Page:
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The Trump Administration Just Made The US Citizenship Test Harder To Pass

A Colombian immigrant studies ahead of her citizenship exam at the U.S. Citizenship and Immigration Services (USCIS) Queens office on May 30, 2013 in the Long Island City neighborhood in NYC. (Photo by John Moore/Getty Images)
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As of Tuesday, Dec. 1, the test for U.S. citizenship will include more potential questions -- questions that will be a little more abstract, making them harder to answer.

Applicants will now be given a list of 128 potential questions in advance (before there were only 100). When they sit down for the test, a USCIS officer will ask them 20 questions from that list (they used to only ask 10). The whole process is verbal -- no multiple choice, no writing down your answers. You need to get 12 answers correct to pass.

Here's an example. The old test had this question:

The idea of self-government is in the first three words of the Constitution. What are these words?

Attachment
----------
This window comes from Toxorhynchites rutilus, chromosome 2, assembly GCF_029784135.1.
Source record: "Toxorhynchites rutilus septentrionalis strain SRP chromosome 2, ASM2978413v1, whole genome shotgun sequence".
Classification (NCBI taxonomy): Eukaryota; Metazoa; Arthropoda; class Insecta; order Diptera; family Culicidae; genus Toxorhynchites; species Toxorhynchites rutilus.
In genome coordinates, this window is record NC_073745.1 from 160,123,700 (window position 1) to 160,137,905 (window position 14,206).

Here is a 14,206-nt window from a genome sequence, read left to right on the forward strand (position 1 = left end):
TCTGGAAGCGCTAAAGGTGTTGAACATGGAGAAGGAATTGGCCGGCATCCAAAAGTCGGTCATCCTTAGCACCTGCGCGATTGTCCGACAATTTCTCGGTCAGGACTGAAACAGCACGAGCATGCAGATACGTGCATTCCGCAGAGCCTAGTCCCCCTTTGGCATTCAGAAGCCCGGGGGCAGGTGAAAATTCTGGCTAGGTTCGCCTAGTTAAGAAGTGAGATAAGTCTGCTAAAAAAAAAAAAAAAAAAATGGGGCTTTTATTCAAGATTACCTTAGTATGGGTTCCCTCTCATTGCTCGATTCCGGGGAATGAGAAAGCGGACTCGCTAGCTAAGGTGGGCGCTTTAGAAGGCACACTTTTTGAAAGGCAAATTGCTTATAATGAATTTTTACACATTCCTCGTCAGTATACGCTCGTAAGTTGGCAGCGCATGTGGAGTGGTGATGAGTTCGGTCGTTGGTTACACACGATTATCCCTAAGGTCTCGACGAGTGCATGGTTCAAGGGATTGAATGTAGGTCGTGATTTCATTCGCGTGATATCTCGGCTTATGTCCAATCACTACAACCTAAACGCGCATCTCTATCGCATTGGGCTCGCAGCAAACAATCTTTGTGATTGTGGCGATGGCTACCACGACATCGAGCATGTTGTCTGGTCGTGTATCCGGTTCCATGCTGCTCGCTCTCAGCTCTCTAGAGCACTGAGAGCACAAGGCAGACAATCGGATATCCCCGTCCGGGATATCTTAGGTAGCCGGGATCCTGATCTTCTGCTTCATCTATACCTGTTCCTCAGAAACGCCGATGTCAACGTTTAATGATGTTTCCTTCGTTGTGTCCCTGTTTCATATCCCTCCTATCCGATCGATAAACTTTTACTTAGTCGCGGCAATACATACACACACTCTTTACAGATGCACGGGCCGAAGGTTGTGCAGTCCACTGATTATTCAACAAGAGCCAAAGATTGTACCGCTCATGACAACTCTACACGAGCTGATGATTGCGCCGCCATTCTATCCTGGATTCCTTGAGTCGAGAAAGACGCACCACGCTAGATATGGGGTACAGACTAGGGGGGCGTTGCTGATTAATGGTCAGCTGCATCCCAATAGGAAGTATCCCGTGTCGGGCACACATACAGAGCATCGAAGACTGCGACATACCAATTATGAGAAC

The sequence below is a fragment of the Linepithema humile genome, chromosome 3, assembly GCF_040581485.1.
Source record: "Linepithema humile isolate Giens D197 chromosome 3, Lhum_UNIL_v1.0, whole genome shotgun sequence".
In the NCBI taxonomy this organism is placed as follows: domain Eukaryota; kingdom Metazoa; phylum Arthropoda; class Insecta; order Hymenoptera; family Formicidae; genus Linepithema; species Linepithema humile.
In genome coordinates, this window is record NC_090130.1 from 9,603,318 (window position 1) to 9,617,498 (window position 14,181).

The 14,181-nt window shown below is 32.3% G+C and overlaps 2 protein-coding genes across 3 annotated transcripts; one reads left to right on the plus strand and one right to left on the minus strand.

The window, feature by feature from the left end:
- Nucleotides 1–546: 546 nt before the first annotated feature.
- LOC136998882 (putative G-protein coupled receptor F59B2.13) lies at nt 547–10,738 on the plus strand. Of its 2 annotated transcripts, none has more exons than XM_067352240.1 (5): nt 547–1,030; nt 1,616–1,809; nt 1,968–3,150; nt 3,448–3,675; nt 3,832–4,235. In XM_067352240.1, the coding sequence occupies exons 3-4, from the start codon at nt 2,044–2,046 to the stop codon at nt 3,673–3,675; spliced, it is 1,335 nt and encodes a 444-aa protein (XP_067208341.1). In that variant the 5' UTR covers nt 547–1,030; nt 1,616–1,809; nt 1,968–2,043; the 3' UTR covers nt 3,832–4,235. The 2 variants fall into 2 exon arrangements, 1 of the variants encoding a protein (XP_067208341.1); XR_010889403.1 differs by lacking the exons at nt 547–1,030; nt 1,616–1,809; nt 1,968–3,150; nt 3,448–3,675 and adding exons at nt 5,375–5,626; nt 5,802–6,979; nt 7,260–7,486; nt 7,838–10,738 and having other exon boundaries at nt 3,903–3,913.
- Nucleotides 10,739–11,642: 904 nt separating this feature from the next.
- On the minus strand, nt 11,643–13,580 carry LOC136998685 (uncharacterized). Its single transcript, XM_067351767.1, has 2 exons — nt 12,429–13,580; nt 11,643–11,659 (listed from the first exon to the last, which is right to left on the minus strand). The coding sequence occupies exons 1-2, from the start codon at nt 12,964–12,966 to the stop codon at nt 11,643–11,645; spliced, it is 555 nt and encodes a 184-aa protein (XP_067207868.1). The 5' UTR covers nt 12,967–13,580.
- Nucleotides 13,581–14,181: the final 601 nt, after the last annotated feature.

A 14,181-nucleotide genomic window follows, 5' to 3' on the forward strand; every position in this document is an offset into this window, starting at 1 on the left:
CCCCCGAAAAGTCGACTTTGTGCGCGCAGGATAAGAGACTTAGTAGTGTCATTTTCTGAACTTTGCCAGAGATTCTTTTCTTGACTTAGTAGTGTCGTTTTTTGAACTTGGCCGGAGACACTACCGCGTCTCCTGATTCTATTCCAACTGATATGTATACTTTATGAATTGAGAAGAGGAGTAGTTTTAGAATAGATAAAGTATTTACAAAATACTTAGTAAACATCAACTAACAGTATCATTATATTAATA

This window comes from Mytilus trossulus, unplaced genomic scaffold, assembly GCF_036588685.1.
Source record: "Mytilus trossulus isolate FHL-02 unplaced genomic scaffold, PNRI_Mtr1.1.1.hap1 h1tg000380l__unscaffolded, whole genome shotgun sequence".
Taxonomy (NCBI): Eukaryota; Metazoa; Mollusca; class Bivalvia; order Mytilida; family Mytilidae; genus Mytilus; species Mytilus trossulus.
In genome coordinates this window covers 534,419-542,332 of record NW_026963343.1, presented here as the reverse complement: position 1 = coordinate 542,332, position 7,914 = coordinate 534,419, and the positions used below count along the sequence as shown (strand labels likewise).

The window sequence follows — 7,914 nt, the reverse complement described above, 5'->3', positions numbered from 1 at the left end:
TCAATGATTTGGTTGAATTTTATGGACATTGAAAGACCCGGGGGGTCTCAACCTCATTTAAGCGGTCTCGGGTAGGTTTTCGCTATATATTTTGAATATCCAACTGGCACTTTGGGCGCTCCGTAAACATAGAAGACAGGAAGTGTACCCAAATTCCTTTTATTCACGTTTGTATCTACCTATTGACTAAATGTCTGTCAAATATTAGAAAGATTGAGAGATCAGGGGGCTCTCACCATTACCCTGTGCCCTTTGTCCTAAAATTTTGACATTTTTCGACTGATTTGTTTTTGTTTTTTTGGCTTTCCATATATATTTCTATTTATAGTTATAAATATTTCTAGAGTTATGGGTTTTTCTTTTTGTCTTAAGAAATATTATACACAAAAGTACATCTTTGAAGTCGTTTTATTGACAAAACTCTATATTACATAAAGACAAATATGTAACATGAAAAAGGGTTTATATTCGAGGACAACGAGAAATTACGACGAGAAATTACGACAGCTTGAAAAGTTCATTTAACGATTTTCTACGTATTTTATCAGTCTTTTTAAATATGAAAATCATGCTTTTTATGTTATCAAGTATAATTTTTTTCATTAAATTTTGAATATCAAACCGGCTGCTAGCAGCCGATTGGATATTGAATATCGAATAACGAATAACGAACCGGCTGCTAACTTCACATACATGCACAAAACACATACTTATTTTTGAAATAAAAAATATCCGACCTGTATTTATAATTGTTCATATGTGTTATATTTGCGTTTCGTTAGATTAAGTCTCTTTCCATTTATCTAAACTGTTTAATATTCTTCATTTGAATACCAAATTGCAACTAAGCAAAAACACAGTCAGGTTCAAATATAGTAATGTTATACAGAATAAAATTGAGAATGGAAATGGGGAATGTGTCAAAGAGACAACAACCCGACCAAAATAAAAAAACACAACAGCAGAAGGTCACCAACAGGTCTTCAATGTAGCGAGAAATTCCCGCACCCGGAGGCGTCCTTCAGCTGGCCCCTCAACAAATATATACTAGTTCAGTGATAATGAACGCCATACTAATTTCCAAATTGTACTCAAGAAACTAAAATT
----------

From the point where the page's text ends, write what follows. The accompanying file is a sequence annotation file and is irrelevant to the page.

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The answer to the above question is very straightforward. There's only one correct response: "We the People."

Now the question has been changed to this:

The U.S. Constitution starts with the words "We the People." What does "We the People" mean?

See the difference? Now we have a more open-ended question that could be answered in a variety of ways. It's basically an essay question in disguise. You could do a dissertation on this top.

Test-takers will have to give one of these answers to get it right: Self-government, Popular sovereignty, Consent of the governed, or People should govern themselves (Example of) social contract.

If the person taking the test answers slightly differently, it's up the USCIS officer to decide whether or not their answer meets the criteria for correctness.

Which version of the question do you think is easier?

Rosalind Gold, Chief Public Policy Officer for the National Association of Latino Elected and Appointed Officials (NALEO) Educational Fund, an L.A.-based non-profit that works on immigration and naturalization issues, says her organization is concerend that the new questions will make passing the test more difficult, especially for non-native English speakers:

"One of our deep concerns about the new questions and answers is that many of the [them] are abstract or use complicated English language, which will make it difficult for applicants to prepare. And it will increase the possibility that applicants could be denied citizenship because they don't answer correctly."


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